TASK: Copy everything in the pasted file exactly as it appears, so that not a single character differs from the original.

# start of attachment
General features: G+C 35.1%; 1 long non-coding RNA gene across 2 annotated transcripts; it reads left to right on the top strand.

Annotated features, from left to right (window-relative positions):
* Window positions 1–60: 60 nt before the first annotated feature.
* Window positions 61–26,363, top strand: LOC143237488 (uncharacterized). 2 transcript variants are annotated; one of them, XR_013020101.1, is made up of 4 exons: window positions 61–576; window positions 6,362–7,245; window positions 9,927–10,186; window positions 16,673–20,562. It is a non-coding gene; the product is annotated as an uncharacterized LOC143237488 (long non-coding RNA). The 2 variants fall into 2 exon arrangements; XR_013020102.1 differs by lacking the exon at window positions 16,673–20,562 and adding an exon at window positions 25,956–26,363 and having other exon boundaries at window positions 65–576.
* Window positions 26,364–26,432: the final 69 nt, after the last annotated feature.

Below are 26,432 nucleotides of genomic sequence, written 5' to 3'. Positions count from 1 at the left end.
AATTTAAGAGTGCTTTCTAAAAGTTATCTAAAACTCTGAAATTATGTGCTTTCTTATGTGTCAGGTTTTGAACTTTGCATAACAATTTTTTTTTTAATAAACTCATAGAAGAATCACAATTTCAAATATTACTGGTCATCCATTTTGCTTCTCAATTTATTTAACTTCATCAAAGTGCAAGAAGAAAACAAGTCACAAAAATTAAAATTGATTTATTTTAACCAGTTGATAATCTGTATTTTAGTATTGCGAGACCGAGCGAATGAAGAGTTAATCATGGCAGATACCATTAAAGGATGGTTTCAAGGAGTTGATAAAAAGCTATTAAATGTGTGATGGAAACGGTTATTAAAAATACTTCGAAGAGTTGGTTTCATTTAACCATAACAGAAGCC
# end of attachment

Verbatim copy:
General features: G+C 35.1%; 1 long non-coding RNA gene across 2 annotated transcripts; it reads left to right on the top strand.

Annotated features, from left to right (window-relative positions):
* Window positions 1–60: 60 nt before the first annotated feature.
* Window positions 61–26,363, top strand: LOC143237488 (uncharacterized). 2 transcript variants are annotated; one of them, XR_013020101.1, is made up of 4 exons: window positions 61–576; window positions 6,362–7,245; window positions 9,927–10,186; window positions 16,673–20,562. It is a non-coding gene; the product is annotated as an uncharacterized LOC143237488 (long non-coding RNA). The 2 variants fall into 2 exon arrangements; XR_013020102.1 differs by lacking the exon at window positions 16,673–20,562 and adding an exon at window positions 25,956–26,363 and having other exon boundaries at window positions 65–576.
* Window positions 26,364–26,432: the final 69 nt, after the last annotated feature.

Below are 26,432 nucleotides of genomic sequence, written 5' to 3'. Positions count from 1 at the left end.
AATTTAAGAGTGCTTTCTAAAAGTTATCTAAAACTCTGAAATTATGTGCTTTCTTATGTGTCAGGTTTTGAACTTTGCATAACAATTTTTTTTTTAATAAACTCATAGAAGAATCACAATTTCAAATATTACTGGTCATCCATTTTGCTTCTCAATTTATTTAACTTCATCAAAGTGCAAGAAGAAAACAAGTCACAAAAATTAAAATTGATTTATTTTAACCAGTTGATAATCTGTATTTTAGTATTGCGAGACCGAGCGAATGAAGAGTTAATCATGGCAGATACCATTAAAGGATGGTTTCAAGGAGTTGATAAAAAGCTATTAAATGTGTGATGGAAACGGTTATTAAAAATACTTCGAAGAGTTGGTTTCATTTAACCATAACAGAAGCC